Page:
6 doctors weighed in:

How common is it for someone to need a gastric bypass?

6 doctors weighed in
3 doctors agree

In brief: Very common

Less then 30% of the american population actually has a normal bmi.
Obesity is a major epidemic in this country and is rapidly expanding, especially in the adolescent and preadolescent age groups.Surgery is performed in 1% or less of those individuals who are consider candidates for these procedures. Surgery for obesity, especially over the last ten years has become increasingly more popular.

In brief: Very common

Less then 30% of the american population actually has a normal bmi.
Obesity is a major epidemic in this country and is rapidly expanding, especially in the adolescent and preadolescent age groups.Surgery is performed in 1% or less of those individuals who are consider candidates for these procedures. Surgery for obesity, especially over the last ten years has become increasingly more popular.
Dr. Matthew St. Laurent
Dr. Matthew St. Laurent
Thank
Dr. Lonny Horowitz
Bariatrics
1 doctor agrees

In brief: Bariatric Surgery

Less than 17% of morbidly obese individuals satisfy the criteria for bariatric surgery.
Though the surgeons and "centers" performing these procedures would like it to be thought of otherwise this is a last ditch effort for those persons who have failed at every other possible weight loss effort---- this surgery is no walk in the park, has many life long consequences.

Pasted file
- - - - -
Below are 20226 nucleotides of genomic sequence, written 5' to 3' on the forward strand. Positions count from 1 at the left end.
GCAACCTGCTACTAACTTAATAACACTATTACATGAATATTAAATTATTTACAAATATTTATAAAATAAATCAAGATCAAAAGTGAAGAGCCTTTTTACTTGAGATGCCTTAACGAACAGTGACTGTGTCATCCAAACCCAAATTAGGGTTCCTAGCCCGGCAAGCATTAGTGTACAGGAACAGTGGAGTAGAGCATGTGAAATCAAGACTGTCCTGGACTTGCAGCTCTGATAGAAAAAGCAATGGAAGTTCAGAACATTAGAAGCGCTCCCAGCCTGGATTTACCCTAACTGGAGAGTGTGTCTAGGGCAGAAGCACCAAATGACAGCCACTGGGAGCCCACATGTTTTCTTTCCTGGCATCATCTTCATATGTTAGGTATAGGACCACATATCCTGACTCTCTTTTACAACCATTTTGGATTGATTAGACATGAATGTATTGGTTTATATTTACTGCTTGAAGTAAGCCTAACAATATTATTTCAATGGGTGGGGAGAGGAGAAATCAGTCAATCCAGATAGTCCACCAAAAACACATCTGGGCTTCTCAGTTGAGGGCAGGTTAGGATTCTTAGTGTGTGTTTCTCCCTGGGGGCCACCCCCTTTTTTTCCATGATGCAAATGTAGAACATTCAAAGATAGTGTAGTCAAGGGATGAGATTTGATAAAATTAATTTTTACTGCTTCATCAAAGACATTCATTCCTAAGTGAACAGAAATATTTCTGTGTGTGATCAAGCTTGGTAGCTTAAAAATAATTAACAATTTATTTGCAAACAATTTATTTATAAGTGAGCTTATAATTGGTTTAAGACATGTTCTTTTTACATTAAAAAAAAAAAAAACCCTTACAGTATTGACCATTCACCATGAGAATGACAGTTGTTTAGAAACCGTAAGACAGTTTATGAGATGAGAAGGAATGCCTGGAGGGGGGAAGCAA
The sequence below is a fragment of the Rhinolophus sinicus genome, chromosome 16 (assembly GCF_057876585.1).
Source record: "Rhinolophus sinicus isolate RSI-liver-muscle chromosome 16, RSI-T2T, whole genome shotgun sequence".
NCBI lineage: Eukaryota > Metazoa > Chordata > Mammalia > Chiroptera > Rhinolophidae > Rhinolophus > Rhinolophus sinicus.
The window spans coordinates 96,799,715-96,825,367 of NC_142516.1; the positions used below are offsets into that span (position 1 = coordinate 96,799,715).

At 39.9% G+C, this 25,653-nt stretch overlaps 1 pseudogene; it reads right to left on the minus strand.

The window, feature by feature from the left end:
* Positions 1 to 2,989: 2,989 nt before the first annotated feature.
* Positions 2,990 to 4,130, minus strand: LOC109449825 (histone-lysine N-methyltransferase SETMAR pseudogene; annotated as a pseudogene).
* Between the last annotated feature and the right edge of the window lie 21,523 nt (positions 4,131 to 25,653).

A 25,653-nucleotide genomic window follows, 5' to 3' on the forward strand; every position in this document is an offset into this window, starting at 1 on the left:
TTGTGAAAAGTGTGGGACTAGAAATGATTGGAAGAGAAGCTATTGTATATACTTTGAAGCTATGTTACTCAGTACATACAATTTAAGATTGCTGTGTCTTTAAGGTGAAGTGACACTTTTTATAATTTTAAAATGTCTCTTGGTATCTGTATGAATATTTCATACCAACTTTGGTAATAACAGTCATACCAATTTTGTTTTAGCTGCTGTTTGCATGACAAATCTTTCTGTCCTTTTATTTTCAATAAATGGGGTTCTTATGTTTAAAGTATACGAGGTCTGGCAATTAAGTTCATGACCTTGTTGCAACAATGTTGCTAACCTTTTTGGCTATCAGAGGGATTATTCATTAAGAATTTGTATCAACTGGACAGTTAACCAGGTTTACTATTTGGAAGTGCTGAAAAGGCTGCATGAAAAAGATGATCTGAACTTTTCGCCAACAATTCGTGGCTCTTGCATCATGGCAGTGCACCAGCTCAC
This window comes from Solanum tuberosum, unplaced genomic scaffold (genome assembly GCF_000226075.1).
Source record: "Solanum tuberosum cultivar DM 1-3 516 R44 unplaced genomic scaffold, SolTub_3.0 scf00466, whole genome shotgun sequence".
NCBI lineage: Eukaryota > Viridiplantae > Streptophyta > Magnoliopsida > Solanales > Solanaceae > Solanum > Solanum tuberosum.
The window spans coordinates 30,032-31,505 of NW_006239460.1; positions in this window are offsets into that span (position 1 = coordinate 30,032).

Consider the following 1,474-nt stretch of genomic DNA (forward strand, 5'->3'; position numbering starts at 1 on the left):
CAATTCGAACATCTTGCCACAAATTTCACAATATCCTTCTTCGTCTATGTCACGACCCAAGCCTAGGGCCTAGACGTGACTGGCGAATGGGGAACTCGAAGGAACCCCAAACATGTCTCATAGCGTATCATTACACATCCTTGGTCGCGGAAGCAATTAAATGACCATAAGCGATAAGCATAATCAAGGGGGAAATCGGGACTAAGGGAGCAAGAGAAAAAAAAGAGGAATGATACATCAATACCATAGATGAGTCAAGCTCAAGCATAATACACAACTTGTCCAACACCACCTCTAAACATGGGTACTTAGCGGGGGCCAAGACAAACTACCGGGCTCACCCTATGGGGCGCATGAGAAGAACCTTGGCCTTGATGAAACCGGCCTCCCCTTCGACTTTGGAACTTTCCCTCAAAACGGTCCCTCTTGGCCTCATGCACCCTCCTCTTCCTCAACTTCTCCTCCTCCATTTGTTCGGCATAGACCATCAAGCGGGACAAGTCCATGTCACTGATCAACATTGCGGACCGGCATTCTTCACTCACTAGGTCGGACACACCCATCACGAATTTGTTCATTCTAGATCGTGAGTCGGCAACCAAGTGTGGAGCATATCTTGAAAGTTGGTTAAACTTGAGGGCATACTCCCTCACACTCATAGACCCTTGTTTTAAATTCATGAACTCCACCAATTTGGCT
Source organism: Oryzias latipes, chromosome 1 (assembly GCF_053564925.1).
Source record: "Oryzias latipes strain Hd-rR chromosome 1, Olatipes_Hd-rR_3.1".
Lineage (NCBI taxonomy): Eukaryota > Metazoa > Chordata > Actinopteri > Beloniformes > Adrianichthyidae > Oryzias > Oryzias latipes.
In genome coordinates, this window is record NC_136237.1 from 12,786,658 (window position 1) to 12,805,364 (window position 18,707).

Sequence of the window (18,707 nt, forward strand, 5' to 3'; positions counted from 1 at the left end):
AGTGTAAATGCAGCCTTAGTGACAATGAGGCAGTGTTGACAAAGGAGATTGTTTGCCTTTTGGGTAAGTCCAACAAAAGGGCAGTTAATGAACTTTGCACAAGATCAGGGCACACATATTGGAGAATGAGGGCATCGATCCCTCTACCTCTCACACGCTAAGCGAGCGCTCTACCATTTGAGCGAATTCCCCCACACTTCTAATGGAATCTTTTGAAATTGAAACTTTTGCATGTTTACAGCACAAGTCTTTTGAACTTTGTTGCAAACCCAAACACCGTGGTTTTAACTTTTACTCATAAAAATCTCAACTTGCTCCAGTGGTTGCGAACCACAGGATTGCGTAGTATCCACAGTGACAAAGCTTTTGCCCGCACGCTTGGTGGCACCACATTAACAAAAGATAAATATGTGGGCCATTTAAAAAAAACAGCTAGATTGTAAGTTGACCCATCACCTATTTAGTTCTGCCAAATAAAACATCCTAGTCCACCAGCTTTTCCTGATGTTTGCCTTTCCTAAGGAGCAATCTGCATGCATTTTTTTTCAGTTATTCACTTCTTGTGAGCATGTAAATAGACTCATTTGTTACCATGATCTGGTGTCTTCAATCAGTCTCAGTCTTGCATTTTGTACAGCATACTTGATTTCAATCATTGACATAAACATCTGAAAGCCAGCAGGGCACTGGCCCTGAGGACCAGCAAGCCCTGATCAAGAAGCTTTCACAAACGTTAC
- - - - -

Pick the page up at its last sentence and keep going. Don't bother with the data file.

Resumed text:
In brief: Bariatric Surgery

Less than 17% of morbidly obese individuals satisfy the criteria for bariatric surgery.
Though the surgeons and "centers" performing these procedures would like it to be thought of otherwise this is a last ditch effort for those persons who have failed at every other possible weight loss effort---- this surgery is no walk in the park, has many life long consequences.
Dr. Lonny Horowitz
Dr. Lonny Horowitz
Thank
2 comments
Dr. Matthew St. Laurent
Incorrect. By definition, if a person is morbidly obese, meaning a BMI>40 or BMI 35-40 with a serious comorbid condition, then 100% are potential candidates for surgery. Certainly they should be in good medical condition to undergo surgery safely. Absolutely there are risk to surgery, but no greater than the long term consequences of diabetes, HTN and CAD. Surgery is not a last ditch effort.
Dr. Matthew St. Laurent
Statistics also show that conventional, nonsurgical weight loss has a dismal tract record with a greater than 95-98% failure rate within 5 years. The best long term success rates for sustained weight loss and resolution of serious medical conditions such as diabetes and HTN is with surgery. Agreed, nonsurgical weight loss should be attempted but 500 lb patients with DM are better off with surgery
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